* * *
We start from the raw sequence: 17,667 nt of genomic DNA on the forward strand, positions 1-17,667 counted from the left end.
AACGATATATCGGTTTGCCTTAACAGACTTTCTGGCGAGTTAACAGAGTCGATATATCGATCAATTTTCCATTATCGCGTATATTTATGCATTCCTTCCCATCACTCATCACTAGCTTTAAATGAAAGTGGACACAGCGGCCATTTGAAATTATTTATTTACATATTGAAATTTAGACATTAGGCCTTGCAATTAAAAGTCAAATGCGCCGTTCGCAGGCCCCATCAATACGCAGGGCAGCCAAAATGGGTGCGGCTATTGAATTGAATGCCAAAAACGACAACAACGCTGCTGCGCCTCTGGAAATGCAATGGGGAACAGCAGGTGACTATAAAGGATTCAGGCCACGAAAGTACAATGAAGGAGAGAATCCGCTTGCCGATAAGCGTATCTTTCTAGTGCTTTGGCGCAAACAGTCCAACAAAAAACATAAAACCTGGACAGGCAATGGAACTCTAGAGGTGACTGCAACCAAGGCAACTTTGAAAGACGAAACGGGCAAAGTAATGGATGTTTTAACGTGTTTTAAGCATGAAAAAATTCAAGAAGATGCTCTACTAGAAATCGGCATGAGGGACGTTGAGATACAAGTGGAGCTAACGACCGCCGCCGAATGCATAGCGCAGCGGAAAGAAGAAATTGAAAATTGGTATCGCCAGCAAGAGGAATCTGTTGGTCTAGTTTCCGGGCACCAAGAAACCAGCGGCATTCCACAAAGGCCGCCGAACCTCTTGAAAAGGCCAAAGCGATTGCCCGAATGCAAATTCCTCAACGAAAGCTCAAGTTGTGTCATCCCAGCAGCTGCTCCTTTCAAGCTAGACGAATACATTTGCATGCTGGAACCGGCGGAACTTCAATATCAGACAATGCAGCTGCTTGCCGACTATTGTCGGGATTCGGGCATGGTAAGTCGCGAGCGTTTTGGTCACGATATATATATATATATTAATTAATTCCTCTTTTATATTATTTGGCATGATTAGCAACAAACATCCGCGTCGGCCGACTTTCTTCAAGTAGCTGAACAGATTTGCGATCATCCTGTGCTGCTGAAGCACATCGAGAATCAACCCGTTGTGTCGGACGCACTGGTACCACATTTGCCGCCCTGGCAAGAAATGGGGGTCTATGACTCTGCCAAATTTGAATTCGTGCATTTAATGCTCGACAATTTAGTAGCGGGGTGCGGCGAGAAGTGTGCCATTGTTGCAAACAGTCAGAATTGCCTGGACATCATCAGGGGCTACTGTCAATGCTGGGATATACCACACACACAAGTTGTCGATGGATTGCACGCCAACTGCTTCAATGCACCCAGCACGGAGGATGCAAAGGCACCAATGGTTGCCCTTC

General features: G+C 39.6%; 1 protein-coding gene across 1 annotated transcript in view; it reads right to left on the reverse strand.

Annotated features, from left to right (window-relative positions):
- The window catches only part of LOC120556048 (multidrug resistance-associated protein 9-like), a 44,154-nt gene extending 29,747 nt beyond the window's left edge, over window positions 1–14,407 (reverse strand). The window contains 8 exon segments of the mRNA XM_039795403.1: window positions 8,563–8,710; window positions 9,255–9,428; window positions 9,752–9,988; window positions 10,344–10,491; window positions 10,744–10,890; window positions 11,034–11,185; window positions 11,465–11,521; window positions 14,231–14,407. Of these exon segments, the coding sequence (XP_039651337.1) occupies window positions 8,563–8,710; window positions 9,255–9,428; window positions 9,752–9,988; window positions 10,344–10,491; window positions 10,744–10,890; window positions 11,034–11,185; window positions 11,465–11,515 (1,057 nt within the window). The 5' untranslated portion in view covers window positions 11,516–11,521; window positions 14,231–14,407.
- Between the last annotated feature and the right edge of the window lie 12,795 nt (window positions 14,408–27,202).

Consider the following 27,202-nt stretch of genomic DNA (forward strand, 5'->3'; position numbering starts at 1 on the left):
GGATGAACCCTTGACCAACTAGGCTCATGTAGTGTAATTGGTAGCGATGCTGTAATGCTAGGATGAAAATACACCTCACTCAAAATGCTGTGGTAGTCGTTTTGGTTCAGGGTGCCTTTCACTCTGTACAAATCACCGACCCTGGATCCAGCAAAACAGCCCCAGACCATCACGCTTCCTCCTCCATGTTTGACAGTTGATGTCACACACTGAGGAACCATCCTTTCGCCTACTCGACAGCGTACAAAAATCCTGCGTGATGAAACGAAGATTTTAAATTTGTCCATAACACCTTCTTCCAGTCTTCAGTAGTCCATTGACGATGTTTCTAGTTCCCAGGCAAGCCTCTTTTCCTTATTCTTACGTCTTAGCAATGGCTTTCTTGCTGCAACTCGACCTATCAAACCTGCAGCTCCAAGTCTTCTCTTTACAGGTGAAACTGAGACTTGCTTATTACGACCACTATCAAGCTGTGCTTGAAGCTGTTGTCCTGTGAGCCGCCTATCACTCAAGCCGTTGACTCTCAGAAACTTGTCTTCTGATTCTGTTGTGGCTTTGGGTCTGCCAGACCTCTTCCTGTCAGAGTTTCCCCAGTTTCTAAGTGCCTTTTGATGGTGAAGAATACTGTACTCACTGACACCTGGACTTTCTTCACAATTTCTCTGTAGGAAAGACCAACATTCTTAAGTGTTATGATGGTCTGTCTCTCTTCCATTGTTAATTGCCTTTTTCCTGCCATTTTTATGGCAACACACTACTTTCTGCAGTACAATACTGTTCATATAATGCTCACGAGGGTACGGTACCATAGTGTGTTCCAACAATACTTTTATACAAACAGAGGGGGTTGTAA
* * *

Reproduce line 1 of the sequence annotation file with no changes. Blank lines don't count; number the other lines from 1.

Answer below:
We start from the raw sequence: 17,667 nt of genomic DNA on the forward strand, positions 1-17,667 counted from the left end.